National Central Cooling Co., the refrigeration company that delayed payments on an Islamic bond, is in talks with banks to restructure about 3.7 billion dirhams ($1 billion) in loans, the chief financial officer said.
“We are in discussions with about a dozen banks,” Stephen Ridlington said in a phone interview from Abu Dhabi today. “We don’t have a proposal on the table yet. Banks need to see the business plan we are developing.”
Tabreed is among Gulf Arab companies seeking to restructure debt after the global economic crisis dried up financing and brought a property boom to a halt. Dubai World, one of the emirate’s three main state-owned holding companies, said on May 20 it reached an agreement with its main creditor group to restructure $23.5 billion of liabilities. Dubai International Capital LLC, a unit of Dubai Holding LLC, today sought a three- month extension on some of its loan payments.
Dubai World’s chairman has declared victory. At the opening of a Mars confectionary factory yesterday, Sultan bin Sulayem said Europe could learn from the emirate’s experience in restructuring its debts, estimated by the IMF to total $109bn.
“From experience, I know we should be confident that the worst is over,” he said. “Not a single bank is in danger, not a single company is going to be losing.”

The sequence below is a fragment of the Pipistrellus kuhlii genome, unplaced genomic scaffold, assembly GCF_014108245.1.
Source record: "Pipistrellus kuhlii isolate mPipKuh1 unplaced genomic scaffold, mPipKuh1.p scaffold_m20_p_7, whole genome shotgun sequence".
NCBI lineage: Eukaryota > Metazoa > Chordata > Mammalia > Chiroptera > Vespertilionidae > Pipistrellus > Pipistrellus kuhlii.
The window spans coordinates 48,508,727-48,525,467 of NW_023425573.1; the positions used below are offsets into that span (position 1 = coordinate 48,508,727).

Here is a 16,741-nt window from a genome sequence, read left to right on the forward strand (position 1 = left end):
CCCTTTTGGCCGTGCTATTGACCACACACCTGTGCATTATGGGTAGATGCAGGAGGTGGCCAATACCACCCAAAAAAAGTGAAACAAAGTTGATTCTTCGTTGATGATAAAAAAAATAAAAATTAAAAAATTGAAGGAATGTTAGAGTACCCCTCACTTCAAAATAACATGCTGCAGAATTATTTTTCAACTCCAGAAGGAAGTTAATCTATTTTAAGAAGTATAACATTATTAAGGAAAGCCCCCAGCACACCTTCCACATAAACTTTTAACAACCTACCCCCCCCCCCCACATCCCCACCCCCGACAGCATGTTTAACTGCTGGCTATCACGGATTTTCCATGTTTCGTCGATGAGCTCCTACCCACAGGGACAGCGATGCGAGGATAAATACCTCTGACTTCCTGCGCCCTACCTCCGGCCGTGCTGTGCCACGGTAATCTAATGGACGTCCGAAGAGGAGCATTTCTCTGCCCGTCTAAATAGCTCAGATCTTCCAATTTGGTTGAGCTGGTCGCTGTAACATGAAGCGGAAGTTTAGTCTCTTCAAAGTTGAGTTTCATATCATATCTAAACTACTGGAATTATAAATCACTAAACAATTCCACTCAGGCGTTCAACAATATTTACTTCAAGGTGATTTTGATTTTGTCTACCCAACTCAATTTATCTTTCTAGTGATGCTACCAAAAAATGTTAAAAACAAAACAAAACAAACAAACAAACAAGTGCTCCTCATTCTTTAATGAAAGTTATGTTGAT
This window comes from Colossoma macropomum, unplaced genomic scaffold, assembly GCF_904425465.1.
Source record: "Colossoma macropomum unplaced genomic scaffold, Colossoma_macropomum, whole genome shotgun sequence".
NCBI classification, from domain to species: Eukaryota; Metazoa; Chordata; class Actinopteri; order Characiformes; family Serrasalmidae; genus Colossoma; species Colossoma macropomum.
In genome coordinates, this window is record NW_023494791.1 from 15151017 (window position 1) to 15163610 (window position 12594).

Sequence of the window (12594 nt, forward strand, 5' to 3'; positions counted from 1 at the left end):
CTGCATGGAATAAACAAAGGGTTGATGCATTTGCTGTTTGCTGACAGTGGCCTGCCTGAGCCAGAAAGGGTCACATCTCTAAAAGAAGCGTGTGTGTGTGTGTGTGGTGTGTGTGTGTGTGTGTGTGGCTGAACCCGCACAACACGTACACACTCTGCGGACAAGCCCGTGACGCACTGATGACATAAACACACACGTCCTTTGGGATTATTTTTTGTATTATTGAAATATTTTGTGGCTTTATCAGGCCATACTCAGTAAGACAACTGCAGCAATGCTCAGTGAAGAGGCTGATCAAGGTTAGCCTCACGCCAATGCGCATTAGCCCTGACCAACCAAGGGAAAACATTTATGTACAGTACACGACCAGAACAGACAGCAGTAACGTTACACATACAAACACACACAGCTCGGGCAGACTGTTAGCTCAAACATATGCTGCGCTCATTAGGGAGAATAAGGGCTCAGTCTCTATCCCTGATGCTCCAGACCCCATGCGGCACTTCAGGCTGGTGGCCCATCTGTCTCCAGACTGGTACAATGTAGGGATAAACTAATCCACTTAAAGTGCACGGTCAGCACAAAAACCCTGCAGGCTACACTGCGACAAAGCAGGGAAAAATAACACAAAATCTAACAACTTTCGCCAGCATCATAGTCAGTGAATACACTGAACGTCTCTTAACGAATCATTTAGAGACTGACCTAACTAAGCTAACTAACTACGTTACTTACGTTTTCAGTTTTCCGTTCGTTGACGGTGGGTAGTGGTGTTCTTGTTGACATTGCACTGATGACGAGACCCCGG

But companies owed billions of dollars by Nakheel, the troubled development arm of Dubai World, may raise their eyebrows at the optimistic outlook.
Dubai International Capital, the investment arm of conglomerate Dubai Holding, said Thursday it has asked lenders for a three-month extension on some of its debts, indicating the financial challenges still facing the city-state.
The news comes six months after Dubai's much larger conglomerate Dubai World shocked markets by announcing the need for a standstill on its debt pile. Last week, Dubai World said it has agreed in principle with its main creditors to restructure $23.5 billion of debt and that it will now seek a final deal with all its creditors by end June.
DIC said in a statement Thursday that the debt extension to Sep. 30 would allow it to implement a "consensual longer term plan" that would allow it to "maximise the value of its business for the benefit of all its stakeholders".